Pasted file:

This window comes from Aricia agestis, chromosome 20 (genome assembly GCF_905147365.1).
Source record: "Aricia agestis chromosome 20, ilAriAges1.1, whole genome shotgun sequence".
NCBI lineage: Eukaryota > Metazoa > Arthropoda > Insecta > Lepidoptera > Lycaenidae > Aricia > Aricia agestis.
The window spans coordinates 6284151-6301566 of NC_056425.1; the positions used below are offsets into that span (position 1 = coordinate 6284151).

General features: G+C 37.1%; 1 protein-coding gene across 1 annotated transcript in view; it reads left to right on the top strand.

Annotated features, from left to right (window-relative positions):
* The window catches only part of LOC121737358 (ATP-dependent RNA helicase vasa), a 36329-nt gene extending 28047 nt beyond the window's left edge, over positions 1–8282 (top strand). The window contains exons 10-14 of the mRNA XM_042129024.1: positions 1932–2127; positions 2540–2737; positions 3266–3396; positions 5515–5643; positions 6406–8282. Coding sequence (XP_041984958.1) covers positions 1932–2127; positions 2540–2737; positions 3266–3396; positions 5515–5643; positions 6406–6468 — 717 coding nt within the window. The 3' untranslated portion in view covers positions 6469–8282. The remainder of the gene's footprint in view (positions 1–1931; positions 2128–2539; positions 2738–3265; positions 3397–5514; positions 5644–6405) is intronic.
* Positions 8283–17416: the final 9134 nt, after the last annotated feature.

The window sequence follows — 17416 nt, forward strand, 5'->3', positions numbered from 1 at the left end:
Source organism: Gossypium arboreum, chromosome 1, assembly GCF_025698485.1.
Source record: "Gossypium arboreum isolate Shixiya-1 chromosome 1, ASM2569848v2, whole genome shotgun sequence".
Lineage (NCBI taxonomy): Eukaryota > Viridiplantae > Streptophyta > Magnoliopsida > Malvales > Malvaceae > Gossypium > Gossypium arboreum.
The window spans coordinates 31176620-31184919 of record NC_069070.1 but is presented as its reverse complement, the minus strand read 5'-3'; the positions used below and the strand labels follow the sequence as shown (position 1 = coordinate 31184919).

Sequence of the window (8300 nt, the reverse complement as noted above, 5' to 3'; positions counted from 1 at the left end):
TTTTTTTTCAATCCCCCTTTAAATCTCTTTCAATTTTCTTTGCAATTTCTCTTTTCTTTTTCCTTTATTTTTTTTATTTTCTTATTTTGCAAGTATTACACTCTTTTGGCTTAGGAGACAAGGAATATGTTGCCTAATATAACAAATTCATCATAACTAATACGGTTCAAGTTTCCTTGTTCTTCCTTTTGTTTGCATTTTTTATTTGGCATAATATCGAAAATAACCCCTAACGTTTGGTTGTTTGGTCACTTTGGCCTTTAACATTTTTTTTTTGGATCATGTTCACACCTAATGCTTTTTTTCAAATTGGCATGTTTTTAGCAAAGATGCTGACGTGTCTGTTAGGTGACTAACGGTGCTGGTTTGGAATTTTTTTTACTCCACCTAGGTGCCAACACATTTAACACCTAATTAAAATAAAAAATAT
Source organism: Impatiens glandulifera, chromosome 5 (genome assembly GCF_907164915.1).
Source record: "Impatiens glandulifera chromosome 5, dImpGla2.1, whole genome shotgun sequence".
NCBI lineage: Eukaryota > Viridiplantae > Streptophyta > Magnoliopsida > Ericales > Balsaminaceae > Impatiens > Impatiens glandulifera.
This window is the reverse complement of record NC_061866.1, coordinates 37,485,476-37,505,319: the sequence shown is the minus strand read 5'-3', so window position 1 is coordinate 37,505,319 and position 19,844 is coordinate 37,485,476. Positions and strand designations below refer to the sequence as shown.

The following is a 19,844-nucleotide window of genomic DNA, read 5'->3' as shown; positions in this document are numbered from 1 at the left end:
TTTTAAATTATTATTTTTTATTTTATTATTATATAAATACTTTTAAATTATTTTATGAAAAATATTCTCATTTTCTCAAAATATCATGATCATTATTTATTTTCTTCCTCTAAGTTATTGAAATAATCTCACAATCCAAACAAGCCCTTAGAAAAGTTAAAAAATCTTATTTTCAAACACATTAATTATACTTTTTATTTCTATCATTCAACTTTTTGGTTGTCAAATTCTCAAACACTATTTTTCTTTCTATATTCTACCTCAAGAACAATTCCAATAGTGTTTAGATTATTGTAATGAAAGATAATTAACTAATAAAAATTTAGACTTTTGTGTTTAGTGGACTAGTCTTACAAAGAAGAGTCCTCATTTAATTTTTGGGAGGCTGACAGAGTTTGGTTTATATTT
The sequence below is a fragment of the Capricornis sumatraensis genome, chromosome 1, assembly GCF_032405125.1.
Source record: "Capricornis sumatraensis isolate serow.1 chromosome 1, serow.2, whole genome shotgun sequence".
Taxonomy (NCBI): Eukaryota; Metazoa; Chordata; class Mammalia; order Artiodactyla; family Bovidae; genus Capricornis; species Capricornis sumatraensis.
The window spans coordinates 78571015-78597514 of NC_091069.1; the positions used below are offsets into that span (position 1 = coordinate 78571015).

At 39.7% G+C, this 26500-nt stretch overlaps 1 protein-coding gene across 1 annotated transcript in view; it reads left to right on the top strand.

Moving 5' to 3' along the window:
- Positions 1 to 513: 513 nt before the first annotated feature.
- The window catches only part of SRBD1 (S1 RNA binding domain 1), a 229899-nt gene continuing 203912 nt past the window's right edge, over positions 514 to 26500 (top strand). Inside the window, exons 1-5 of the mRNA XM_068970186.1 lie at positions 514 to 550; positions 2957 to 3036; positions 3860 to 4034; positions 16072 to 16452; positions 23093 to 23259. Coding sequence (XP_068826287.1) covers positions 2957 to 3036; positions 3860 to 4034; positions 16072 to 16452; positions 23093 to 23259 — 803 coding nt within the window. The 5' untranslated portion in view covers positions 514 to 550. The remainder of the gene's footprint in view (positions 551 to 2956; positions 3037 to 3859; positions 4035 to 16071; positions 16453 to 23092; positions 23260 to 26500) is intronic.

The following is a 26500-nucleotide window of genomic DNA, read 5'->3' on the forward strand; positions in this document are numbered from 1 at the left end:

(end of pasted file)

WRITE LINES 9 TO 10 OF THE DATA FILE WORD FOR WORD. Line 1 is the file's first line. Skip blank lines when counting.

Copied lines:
The window sequence follows — 17416 nt, forward strand, 5'->3', positions numbered from 1 at the left end:
Source organism: Gossypium arboreum, chromosome 1, assembly GCF_025698485.1.